Connect information and disclosure criteria among already disclosed reports — An advantage for law firms will be the ability to connect information already gathered from the company. Publicly traded companies in Brazil disclose financial reports and annual reports (formulário de referência), and most of them already disclose some type of sustainability data. Lawyers need to ensure that the information and data presented among these reports and other materials, including press release and policy statements, is consistent. It also is important to highlight that many companies are already following certain methodologies for their sustainability reports, a practice that could make the adaptation of the new ISSB requirements easier.

Understand the client’s business and industry — Lawyers also need to understand the unique needs and relevant factors for each client, based on their specific business and industry. By assisting clients in recognizing what is material under the definition used by ISSB and effectively presenting this information to investors, lawyers can improve the quality of disclosure and, consequently, enhance the safety and reliability of the management’s responsibilities and liabilities.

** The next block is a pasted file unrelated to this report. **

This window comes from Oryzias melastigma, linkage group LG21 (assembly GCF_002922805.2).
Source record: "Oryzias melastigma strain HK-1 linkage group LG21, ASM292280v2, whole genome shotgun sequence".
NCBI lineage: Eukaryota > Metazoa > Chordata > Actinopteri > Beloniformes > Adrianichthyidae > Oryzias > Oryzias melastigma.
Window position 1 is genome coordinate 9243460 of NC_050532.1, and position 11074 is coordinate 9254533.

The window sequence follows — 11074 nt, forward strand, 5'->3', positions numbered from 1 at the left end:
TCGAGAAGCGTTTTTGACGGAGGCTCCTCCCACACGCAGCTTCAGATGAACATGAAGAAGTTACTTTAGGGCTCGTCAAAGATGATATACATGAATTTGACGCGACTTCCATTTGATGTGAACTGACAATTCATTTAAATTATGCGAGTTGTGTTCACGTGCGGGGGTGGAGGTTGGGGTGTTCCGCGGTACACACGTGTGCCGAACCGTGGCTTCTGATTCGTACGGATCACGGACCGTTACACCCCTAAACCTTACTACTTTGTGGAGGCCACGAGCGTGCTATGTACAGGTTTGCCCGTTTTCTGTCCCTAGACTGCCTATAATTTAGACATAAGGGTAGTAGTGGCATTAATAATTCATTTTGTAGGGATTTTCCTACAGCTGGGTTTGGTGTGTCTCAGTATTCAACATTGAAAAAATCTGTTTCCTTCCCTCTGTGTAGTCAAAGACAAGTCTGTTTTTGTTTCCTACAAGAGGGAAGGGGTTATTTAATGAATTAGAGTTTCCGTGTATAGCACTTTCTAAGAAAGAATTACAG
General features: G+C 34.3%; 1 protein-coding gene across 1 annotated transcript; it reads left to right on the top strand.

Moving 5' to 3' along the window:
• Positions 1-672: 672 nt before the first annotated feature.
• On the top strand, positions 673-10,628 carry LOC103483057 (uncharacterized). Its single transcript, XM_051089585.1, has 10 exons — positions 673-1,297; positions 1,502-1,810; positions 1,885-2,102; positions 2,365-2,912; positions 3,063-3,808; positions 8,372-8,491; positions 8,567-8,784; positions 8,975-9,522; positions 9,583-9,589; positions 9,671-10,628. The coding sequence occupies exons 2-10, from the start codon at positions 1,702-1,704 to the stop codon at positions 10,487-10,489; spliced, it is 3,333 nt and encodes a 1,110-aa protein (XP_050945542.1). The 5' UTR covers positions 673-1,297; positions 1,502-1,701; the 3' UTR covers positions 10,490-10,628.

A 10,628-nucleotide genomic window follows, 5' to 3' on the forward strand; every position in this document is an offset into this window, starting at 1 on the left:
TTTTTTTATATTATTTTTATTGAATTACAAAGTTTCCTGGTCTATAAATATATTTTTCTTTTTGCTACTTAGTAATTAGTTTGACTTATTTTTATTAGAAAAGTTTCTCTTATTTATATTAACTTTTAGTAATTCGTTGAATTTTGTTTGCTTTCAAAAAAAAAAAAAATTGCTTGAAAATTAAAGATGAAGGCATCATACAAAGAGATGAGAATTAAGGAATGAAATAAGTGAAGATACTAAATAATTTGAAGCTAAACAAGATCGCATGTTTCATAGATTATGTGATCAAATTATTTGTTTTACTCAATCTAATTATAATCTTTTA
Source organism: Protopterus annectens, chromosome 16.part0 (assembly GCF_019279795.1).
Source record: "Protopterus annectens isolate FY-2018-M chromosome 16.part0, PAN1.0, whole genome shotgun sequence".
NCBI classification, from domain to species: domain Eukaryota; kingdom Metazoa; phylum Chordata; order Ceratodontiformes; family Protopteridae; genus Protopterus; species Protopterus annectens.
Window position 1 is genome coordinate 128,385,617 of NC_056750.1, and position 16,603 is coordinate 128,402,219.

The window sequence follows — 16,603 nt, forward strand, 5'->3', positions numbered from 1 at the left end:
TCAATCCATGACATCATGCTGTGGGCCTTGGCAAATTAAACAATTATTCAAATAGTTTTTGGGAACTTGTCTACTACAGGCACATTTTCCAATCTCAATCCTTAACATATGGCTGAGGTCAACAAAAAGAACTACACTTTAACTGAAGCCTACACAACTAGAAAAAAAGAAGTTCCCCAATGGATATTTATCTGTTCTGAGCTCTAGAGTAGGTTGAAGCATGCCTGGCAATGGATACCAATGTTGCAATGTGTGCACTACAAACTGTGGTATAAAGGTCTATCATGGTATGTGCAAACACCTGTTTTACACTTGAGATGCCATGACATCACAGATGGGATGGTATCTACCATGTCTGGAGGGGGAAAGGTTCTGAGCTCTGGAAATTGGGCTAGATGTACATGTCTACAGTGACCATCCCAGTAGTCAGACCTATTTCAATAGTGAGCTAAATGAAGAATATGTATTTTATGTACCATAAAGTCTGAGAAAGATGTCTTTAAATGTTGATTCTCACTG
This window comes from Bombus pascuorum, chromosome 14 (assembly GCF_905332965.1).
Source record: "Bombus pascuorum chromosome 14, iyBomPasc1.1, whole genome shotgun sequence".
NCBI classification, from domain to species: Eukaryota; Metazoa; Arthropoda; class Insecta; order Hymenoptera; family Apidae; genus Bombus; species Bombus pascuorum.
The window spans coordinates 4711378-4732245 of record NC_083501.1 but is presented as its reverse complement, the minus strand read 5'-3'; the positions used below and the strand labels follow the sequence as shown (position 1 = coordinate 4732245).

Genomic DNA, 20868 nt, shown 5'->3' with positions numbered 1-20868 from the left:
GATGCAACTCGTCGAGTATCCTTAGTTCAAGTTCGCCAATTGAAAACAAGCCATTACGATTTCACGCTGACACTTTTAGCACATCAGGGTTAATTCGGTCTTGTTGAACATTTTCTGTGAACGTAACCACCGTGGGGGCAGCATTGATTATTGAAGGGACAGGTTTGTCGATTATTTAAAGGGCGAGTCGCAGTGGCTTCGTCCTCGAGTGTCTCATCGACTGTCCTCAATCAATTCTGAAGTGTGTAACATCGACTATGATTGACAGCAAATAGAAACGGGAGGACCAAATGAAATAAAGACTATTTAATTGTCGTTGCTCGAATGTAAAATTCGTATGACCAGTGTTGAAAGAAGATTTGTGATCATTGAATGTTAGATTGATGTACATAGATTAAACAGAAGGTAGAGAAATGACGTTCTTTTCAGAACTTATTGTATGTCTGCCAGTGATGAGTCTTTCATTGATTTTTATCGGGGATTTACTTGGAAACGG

Additionally, lawyers will also need to go beyond their legal expertise and discuss with the management team the negative or positive impact of any ESG activities on the company’s operations, financial situation, and strategy. In this sense, law firms will need to leverage their legal expertise to ensure that clients consider, address, and disclose every premise and methodology, based upon their particular situation. A solid disclosure, based on appropriate sustainability metrics, well-assessed risks, and fully mapped opportunities, will not only protect a company from greenwashing claims, but assist management’s decision-making process and ultimately positively impact investor perception.

Brazil, with its significant economic influence, rich biodiversity, and natural resources, is now at the forefront of this transcendent change.

Improve targets and corporate governance — Previously, ESG reporting was mostly used as a marketing strategy for many companies. With the new mandatory reporting, however, responsibility, exposure, and risk also increase. Businesses will have to perform a careful assessment to set targets, identify premises, collect data, and backup their methodologies for disclosure. Moreover, future lawsuits may question the basis of how and why a company’s previously established targets were changed or not met. Therefore, setting the disclosed targets correctly is imperative for companies to be able to defend themselves in legal challenges ahead and avoid any reputational crises that could occur. Indeed, firms and their clients need to understand that this forward-looking information is becoming more and more sensitive in investors’ decision-making process.